UN Urge Africa Somalia Peacekeepers

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The 15-nation U.N. council, in a statement, also backed the rapid deployment of a U.N. technical assistance mission to Somalia to make recommendations on future security needs. Somali government forces backed by Ethiopia's military routed Islamist troops in a two-week war over Christmas and New Year.

 

The Security Council urged the African Union on Friday to quickly send peacekeepers to Somalia so that Ethiopia could withdraw its forces and the government could lift its emergency security measures.

The 15-nation U.N. council, in a statement, also backed the rapid deployment of a U.N. technical assistance mission to Somalia to make recommendations on future security needs. Somali government forces backed by Ethiopia's military routed Islamist troops in a two-week war over Christmas and New Year.

But the capital Mogadishu and other parts of the country have since been rocked by sporadic violence, prompting the African Union (AU) to offer to assemble a peacekeeping force and send it into the fragile northeast African nation before the Ethiopian troops leave.

However, the Islamist soldiers who had held Mogadishu for six months after seizing it last June say they oppose African peacekeepers. Since their defeat, the Islamists have scattered to southern Somalia, and across to Kenya, some vowing a long guerrilla war against the government.

The Security Council statement, read by Slovak Ambassador Peter Burian, the council president for February, welcomed the AU offer of peacekeepers. It "underlined the urgency of its deployment in order to help create the conditions for the withdrawal of all other foreign forces from Somalia and the lifting of emergency security measures currently in place."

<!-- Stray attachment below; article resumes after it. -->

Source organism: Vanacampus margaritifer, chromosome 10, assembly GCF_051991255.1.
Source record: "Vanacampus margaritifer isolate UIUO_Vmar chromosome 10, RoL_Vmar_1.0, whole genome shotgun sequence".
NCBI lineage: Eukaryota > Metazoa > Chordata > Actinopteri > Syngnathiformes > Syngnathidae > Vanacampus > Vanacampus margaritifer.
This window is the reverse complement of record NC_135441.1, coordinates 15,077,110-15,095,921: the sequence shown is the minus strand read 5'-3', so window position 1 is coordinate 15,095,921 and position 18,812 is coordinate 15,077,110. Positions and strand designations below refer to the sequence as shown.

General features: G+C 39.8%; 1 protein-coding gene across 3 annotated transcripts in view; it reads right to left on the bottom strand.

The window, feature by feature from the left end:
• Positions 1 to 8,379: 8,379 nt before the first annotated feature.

The council issued the statement after a closed-door briefing by Ibrahim Gambari, the U.N. undersecretary-general for political affairs. Gambari, in his briefing, stressed there was now a window of opportunity for world governments to help restore stability and establish central rule in Somalia, diplomats said.
The country has been in chaos since 1991 when the ouster of a dictator turned it into a patchwork of feuding warlords.

Gambari told the council that a team of U.N. officials would meet with the African Union next week to discuss how it could help get the AU force up and running, U.N. spokesman Farhan Haq said. Gambari also emphasized the importance of political dialogue and inclusiveness among all Somalia's political factions, Haq told reporters.

 

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